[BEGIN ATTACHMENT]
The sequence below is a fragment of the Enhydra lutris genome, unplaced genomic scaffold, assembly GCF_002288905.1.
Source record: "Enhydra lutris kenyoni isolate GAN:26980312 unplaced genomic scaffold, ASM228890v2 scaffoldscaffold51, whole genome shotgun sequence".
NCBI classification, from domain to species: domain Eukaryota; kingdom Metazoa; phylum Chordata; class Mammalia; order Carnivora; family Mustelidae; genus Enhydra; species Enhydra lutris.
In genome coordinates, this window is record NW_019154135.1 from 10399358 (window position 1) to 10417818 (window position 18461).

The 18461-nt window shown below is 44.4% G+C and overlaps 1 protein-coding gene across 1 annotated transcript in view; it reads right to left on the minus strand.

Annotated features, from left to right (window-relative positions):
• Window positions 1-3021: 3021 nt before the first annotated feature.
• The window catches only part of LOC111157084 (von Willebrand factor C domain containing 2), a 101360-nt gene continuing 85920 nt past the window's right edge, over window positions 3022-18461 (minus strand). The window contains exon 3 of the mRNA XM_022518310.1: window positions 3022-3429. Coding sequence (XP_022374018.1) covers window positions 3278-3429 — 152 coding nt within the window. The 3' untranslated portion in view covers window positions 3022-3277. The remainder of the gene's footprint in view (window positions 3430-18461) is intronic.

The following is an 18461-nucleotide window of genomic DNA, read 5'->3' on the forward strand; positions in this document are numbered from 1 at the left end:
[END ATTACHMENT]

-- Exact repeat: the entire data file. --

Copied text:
The sequence below is a fragment of the Enhydra lutris genome, unplaced genomic scaffold, assembly GCF_002288905.1.
Source record: "Enhydra lutris kenyoni isolate GAN:26980312 unplaced genomic scaffold, ASM228890v2 scaffoldscaffold51, whole genome shotgun sequence".
NCBI classification, from domain to species: domain Eukaryota; kingdom Metazoa; phylum Chordata; class Mammalia; order Carnivora; family Mustelidae; genus Enhydra; species Enhydra lutris.
In genome coordinates, this window is record NW_019154135.1 from 10399358 (window position 1) to 10417818 (window position 18461).

The 18461-nt window shown below is 44.4% G+C and overlaps 1 protein-coding gene across 1 annotated transcript in view; it reads right to left on the minus strand.

Annotated features, from left to right (window-relative positions):
• Window positions 1-3021: 3021 nt before the first annotated feature.
• The window catches only part of LOC111157084 (von Willebrand factor C domain containing 2), a 101360-nt gene continuing 85920 nt past the window's right edge, over window positions 3022-18461 (minus strand). The window contains exon 3 of the mRNA XM_022518310.1: window positions 3022-3429. Coding sequence (XP_022374018.1) covers window positions 3278-3429 — 152 coding nt within the window. The 3' untranslated portion in view covers window positions 3022-3277. The remainder of the gene's footprint in view (window positions 3430-18461) is intronic.

The following is an 18461-nucleotide window of genomic DNA, read 5'->3' on the forward strand; positions in this document are numbered from 1 at the left end: